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Children’s unit at Withybush set to have reduced hours

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withybush (2)MEMBERS of Hywel Dda University Health Board will discuss temporary changes to the opening hours of the Paediatric Ambulatory Care Unit at Withybush Hospital whilst there are fewer consultant paediatricians available, at a full health board meeting on Thursday (Nov 24).

The issue has emerged due to a combination of long standing difficulties in recruiting paediatric consultants across the UK and an exacerbation locally due to the coinciding retirement of one Pembrokeshire paediatric consultant, along with maternity leave of another.

The Health Board said: “Doctors, nurses, hospital managers and the Executive Team have been in discussion about how to best serve children and families in Pembrokeshire by doing all that is possible to maintain the Paediatric Ambulatory Care Unit (PACU) at Withybush Hospital whilst there are fewer consultant paediatricians available. To do nothing is a risk. The health board’s prolonged attempts at substantive and locum recruitment have been unsuccessful and agency consultants are only sometimes available which creates the risk of an unsafe, unreliable and fragile service.

“The recommendation to full health board is to get agreement in principle to progress towards continuation of a 12 hour, seven day PACU at Withybush Hospital, with remote paediatric consultant support. However, the consultant recruitment difficulties mean we must consider how we can do this temporarily in a safe way until we have developed this method of working for our locality. One option for providing paediatric consultant cover, whilst minimising the number of families affected, is to reduce opening hours for PACU by four hours a day. This means PACU would be open from 10am until 6pm.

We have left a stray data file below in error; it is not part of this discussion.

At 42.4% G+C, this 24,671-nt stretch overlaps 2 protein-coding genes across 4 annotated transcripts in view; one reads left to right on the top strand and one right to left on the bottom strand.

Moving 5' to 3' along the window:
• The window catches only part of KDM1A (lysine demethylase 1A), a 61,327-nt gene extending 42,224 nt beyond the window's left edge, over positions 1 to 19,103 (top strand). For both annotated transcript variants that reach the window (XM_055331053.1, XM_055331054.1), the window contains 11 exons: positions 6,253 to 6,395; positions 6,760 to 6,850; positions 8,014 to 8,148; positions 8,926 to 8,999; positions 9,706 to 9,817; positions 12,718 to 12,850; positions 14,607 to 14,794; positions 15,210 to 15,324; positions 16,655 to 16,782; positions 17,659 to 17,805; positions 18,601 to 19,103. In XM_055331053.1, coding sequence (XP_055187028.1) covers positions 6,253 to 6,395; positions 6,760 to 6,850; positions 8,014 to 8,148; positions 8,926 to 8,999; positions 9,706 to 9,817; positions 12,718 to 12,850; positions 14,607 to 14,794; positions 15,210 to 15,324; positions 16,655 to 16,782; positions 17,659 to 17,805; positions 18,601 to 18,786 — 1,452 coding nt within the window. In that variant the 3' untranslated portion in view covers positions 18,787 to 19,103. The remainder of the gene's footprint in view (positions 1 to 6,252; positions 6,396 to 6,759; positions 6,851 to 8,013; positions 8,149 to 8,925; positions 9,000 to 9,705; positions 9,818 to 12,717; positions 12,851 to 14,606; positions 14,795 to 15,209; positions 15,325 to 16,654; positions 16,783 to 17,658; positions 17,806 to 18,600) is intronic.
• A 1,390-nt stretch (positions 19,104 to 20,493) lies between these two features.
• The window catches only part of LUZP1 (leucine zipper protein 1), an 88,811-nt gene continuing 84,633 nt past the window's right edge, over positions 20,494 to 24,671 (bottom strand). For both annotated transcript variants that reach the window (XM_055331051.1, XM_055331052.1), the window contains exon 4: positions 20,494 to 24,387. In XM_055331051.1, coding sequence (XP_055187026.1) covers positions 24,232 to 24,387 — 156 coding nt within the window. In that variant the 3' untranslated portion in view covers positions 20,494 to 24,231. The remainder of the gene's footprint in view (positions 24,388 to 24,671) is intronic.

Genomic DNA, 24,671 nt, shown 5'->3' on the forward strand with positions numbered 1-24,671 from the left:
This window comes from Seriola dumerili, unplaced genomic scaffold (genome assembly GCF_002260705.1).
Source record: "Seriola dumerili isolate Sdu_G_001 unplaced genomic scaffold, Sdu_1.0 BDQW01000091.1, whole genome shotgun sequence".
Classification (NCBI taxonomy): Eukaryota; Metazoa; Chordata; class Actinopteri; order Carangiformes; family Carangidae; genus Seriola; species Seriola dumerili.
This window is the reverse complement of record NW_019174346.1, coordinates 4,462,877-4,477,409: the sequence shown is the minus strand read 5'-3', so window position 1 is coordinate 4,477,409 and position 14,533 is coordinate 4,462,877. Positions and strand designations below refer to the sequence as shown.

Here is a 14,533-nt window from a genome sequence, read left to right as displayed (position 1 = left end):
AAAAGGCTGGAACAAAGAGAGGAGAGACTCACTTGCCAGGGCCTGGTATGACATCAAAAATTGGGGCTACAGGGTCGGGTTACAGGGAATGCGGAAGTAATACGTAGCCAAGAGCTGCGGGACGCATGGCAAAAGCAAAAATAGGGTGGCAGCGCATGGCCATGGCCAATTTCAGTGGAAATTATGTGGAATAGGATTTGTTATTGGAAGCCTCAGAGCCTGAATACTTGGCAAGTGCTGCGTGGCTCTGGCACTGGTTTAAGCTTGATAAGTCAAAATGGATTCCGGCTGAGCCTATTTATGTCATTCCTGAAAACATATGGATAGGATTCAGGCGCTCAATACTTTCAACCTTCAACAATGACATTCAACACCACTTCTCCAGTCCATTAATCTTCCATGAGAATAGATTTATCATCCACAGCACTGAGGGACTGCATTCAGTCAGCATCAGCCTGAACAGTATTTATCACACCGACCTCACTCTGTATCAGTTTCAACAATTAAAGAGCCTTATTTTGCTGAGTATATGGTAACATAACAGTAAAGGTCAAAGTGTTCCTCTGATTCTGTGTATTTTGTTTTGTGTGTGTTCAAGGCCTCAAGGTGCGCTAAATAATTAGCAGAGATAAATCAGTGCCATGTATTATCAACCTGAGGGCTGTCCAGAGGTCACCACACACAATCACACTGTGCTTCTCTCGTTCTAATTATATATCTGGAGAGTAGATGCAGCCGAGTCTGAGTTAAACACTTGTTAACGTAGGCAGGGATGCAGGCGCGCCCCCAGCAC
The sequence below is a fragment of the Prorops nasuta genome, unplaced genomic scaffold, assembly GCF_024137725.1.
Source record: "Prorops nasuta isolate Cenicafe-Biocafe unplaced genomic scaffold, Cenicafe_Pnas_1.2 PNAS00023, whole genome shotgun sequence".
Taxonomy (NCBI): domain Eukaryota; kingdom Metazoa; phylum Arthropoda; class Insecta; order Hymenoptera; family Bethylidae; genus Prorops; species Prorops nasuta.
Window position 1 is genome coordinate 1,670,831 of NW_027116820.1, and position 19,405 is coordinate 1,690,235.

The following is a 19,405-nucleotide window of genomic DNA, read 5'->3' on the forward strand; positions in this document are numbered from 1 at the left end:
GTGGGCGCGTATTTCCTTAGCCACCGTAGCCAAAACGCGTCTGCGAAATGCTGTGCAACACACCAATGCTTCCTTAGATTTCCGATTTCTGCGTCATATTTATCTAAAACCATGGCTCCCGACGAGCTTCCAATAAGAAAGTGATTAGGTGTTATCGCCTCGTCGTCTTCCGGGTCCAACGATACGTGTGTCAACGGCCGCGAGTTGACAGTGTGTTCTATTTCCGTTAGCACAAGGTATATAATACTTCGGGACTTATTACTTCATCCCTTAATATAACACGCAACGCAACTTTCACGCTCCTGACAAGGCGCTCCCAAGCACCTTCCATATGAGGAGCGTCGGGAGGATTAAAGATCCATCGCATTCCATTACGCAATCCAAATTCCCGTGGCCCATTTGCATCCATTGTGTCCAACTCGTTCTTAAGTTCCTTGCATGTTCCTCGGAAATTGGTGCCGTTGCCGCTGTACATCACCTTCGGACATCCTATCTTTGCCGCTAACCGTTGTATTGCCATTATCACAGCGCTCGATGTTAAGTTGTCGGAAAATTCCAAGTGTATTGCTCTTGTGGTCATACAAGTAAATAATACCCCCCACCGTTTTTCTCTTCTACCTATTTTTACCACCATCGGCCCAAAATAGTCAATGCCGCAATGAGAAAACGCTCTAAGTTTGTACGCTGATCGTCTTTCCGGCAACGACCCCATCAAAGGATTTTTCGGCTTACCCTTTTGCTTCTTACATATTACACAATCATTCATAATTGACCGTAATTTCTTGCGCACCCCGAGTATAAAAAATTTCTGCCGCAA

“There is also a recommendation, in line with original service change plans and advice from the Royal College of Paediatrics and Child Health, to merge the overnight on-call rota with the one operating in Carmarthenshire. This would mean that if there was a paediatric emergency out-of-hours at Withybush Hospital, the on-call paediatric consultants would offer remote advice.”

Chief Executive Steve Moore said: “We share the desire of our Pembrokeshire community to retain community and hospital services for sick children as close to home as possible and within the county whenever we can. We are committed to keeping the Paediatric Ambulatory Care Unit at Withybush Hospital open seven days a week and we think there is an option to allow us to safely do this, even with the renewed and significant workforce challenges.

“However, to do this safely, the recommendation from our staff is to temporarily reduce the opening hours of Withybush PACU by four hours a day.

“It is our duty to be realistic about the availability of our consultants and to plan care around this so that it is safe, consistent and to avoid public confusion. Otherwise, we risk the event of having insufficient staff and having to close the unit in an unplanned and uncoordinated way, risking patient safety and public confidence.

“Our recruitment efforts continue and we are pleased to have successfully appointed one agency consultant until the end of the month. We will review hours when the staffing situation improves and we want to work with our staff, partners and community to look at how we can strengthen services in Pembrokeshire, and across our whole area, in the long term.”

PACU is due to move closer to the Emergency Department at the end of the year and there are plans to strengthen links between the two departments, including development of Advanced Paediatric Nurse Practitioners. The health board also wants to improve telehealth links with the acute paediatric team based at Glangwili Hospital and provide more protected clinic time and community service capacity.

Clinical lead for Child and Adolecent Health Dr Simon Fountain-Polley said: “Families generally look after their own children for the majority of acute illnesses. If they need advice they can still access NHS Direct, community pharmacists, or their local GP. Most children, thankfully, don’t need to see the hospital paediatric team for acute illnesses. For that relatively small proportion of children who do, their GP can refer them into hospital services.